At 7 am on Monday I was anxiously waiting outside the Z petrol station in Levin. The Petbus was due any moment with a small group of Japanese Quail (Coturnix coturnix) on board for me.
I’ve never kept quail before and didn’t know what I was in for. I didn’t know how old these birds would be (I expected them to be very young), or how they’d been transported. I didn’t know if the arrangements I’d made to house and feed them would be adequate.
When the bus arrived what I received was a large banana box, well vented, with bottles for food and water sticking out the top, and well wrapped up so no birds could escape. I couldn’t actually even see into the box.
The box was quite large. When I reached home I wasn’t quite sure how to get the birds out of it and into their new palace.
In the end I partly sliced the box open, put it inside the upper part of the hutch then reached in and opened it more until the birds were able to exit in their own time. Eventually all jumped out of the box, ran down the ramp and into the outdoor run. I then extracted the box.
They’ve all settled in really well, and now, 3 days later, I’ve come to some conclusions about their accommodations.
Every source I can find says quail have been domesticated for so long they’ve forgotten some survival skills. It’s not a good idea to let them roam at will as they won’t come home. At our place there are cats and hawks, stoats and rats who would all probably enjoy a tasty little quail snack.
A lot of websites write about how little space quail need. They advocate keeping them in smallish cages, with wire mesh floors, and often stacked many high.
I don’t believe any animal has been adapted by nature to live on a wire floor in a confined space, and picked this rabbit hutch with runs because it seemed spacious and offered a warm and dry
upstairs for the birds to shelter in.
Lesson One: quail like to be on the ground. They do not want to be upstairs. I tried putting food up there and moving a couple of birds out of the run and into the hutch. They didn’t like it and exited at great speed.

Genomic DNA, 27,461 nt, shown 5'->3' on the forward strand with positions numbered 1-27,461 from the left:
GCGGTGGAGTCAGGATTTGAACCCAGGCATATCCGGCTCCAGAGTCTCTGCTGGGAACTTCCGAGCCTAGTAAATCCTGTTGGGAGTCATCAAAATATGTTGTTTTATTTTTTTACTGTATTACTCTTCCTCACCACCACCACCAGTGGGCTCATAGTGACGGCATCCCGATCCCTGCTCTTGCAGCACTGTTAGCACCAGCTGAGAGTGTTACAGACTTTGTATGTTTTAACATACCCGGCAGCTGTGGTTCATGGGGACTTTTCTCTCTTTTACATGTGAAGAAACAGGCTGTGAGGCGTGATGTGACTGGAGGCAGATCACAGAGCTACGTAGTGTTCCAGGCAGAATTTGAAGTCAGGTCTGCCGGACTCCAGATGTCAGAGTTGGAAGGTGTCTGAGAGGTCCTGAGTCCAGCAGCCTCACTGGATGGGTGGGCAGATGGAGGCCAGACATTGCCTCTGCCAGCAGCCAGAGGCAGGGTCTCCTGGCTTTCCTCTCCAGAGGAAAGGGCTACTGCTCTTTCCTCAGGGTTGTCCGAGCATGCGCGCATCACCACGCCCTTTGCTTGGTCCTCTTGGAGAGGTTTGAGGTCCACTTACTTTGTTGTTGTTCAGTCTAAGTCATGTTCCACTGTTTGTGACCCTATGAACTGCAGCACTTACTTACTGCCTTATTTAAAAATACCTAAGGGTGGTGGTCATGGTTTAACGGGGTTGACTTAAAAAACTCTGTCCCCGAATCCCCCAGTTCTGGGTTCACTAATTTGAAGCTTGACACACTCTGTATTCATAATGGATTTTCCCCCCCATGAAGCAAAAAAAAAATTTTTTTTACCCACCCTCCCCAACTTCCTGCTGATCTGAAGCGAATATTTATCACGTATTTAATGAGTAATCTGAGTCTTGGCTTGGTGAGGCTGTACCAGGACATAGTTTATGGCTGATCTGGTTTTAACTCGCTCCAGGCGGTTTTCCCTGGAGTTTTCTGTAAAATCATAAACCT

A more appropriate setup would be to have runs and a covered hutch all at ground level.
The central hutch has an enclosed area below it where the birds like to hang out on the cold and damp ground. I initially gave them a cardboard box to hide out in to help shelter them from drafts and wind.
Lesson Two: the birds will hang out where they want to, regardless of weather. The cardboard box was spurned.
With heavy rain forecast for the first night I realised that if they wouldn’t go in the hutch I’d have to provide more cover.
I had some bales of straw I’d bought to stack round the cat palace in an attempt to warm it up. One was already broken open, so I took slabs off it and stacked them around the northwest corner of the runs.
I also had a small ply board thing I’d collected along with some palettes a while back. As luck would have it the thing fit snugly on top of the east run, providing some cover from the rain. I found some other boards left over from the zendo build that I used to cover part of the west run.
That night we had torrential rain for a spell, bringing almost 7 mm of rain in the space of about 5 minutes. I was so glad I’d covered the runs a bit.
This week too overnight temperatures have dropped to only just above freezing. I’m relieved to say all birds seem well and happy. They’ve even laid a couple of eggs. I had 4 for breakfast today. That’s about the equivalent of a single hen’s egg. They were delicious.
Lesson Three: quail need ground level protection from the elements.
Today I used an old drawer and some scrap wood to create a wooden shelter that sits on the ground. I’ve placed it under the hutch and put some tasty scraps of vegetables in there to tempt the quail in. It will serve as a hideaway refuge for them if the weather’s horrible (and if they choose to use it).
Lesson Four: the hutch and runs aren’t easy to move, but I’d like them to be. I want to be able to take the birds to new ground every week or so.
I’ve already modified the hutch and runs. The two runs were supposed to be screwed to the hutch. That didn’t go well when I was assembling the thing. In the end I took out the screws and added a couple of catches to hook the runs to the central part. I’ll have to find a way to corral and control the birds so they don’t escape when I remove a run.
Today I unscrewed the wire covered section below the enclosed hutch and added catches so I can open it. That proved very handy for putting in the hideaway and collecting a stray egg. In the photo above is the same wire section, but at the back.
At the end of the week (well, almost) I have managed to not kill these gorgeous birds. In fact, I’ve fallen in love with the little cuties and am secretly already planning a large aviary in which they can run around in the grass and shrubs, enjoying a contained free-range life, but with excellent shelter.
That may not actually happen, but my backup planning is for a better run with good shelter and easy access for me to clean it, move the birds around to fresh grass and to collect eggs without contorting my body through tiny doors.
I have no building skills, but have scrap lumber lying around, a few tools and some time. I want to have a think about how I can reuse the hutch and runs I bought, but in a more flexible and appropriate way. One specific problem we have here is that the ground is lumpy and bumpy rather than dead flat. That makes it challenging to put a run on the ground without leaving gaps small birds (or rats) could squeeze through.
For the moment though all seems well and I spend a lot of time watching and checking these very cute wee birds.